Death of a named insured and probate proceedings have insurance policy consequences. Insurance agents, probate attorneys, and personal representatives have to prepare to purchase or change policies so the correct parties are insured following death and probate.

In a recent case, a court explained how the timing following death can leave property uninsured:

Looking at this timeline of events, the loss to all of the property, both personal and real, occurred after Dolores Walker’s death, after her sister probated her estate, after the assets were distributed, and after the estate closed. While the timing of these events is certainly unfortunate from Jacqueline’s perspective, the policy’s coverage of Delores’s interest in her real and personal property was extinguished by the time that the fire occurred.1

The Ohio court noted the exact same occurrence happened in Georgia with no coverage:

The Georgia Court of Appeals confronted a very similar scenario as it interpreted identical policy language. … Like this case, the insured owned a house and then passed away. The policy provided that if the insured died, ‘we insure the legal representative of the deceased but only with respect to the premises and property of the deceased covered under the policy at the time of death.’…After the insured died in August 1989, his sons agreed to the disposition of the property in the estate and the house was transferred by deed to one of the sons in October (a transaction recorded a month thereafter). A fire swept through and destroyed the house in December 1989, prompting the deceased insured’s sons to file an insurance claim.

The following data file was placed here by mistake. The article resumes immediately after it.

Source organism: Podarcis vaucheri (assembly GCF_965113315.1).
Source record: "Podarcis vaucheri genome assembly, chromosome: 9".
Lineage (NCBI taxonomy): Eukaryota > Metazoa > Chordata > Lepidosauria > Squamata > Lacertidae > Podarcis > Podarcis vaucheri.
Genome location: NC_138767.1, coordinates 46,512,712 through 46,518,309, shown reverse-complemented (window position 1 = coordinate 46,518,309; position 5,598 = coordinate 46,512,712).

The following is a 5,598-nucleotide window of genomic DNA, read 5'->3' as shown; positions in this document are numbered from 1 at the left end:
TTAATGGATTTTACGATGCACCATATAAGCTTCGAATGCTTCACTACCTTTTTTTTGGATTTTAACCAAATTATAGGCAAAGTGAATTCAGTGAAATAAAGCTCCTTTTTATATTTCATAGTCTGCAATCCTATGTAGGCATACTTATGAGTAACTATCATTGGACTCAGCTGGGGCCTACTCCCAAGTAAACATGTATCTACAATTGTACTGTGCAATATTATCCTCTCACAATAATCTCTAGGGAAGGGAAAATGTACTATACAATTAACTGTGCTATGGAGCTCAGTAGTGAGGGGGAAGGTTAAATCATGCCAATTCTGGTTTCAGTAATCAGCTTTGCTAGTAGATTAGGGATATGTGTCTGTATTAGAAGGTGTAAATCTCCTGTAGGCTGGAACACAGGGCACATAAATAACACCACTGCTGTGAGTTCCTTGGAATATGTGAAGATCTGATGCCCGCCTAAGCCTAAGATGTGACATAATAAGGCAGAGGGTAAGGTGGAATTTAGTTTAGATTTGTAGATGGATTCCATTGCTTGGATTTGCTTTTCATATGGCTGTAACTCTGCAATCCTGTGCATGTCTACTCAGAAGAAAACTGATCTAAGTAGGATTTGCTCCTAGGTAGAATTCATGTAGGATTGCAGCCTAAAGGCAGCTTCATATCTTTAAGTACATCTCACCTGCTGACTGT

Although the sons tried to broaden the interpretation of ‘legal representative of the estate,’ the Georgia Court of Appeals persuasively determined that at the time of the fire, ‘there was no legal representative of the testator.’…Because the deed had been executed and transferred at the time of the loss, and because the sons did not obtain written consent of the insurer to assign the policy, no ‘insured’ existed per the terms of the policy.2

Insurance agents with knowledge of death have to provide advice that policies need to change as the ownership of the property is changed. Probate and estate attorneys need to pay special attention to these situations and provide the same advice to avoid occurrence of these uninsured situations.

Thought For The Day

The American Dream is one of success, home ownership, college education for one’s children, and have a secure job to provide these and other goals.
—Leonard Boswell
1 Walker on behalf of Estate of Walker v. Albers Insurance Agency, No. C-180207, 2019 Ohio 1316, 2019 WL 1552615 (Ohio App. 1 Dist., 2019).
2 Higdon v. Georgia Farm Bur. Mut. Ins. Co., 204 Ga.App. 192, 419 S.E.2d 80 (Ga. App. 1992).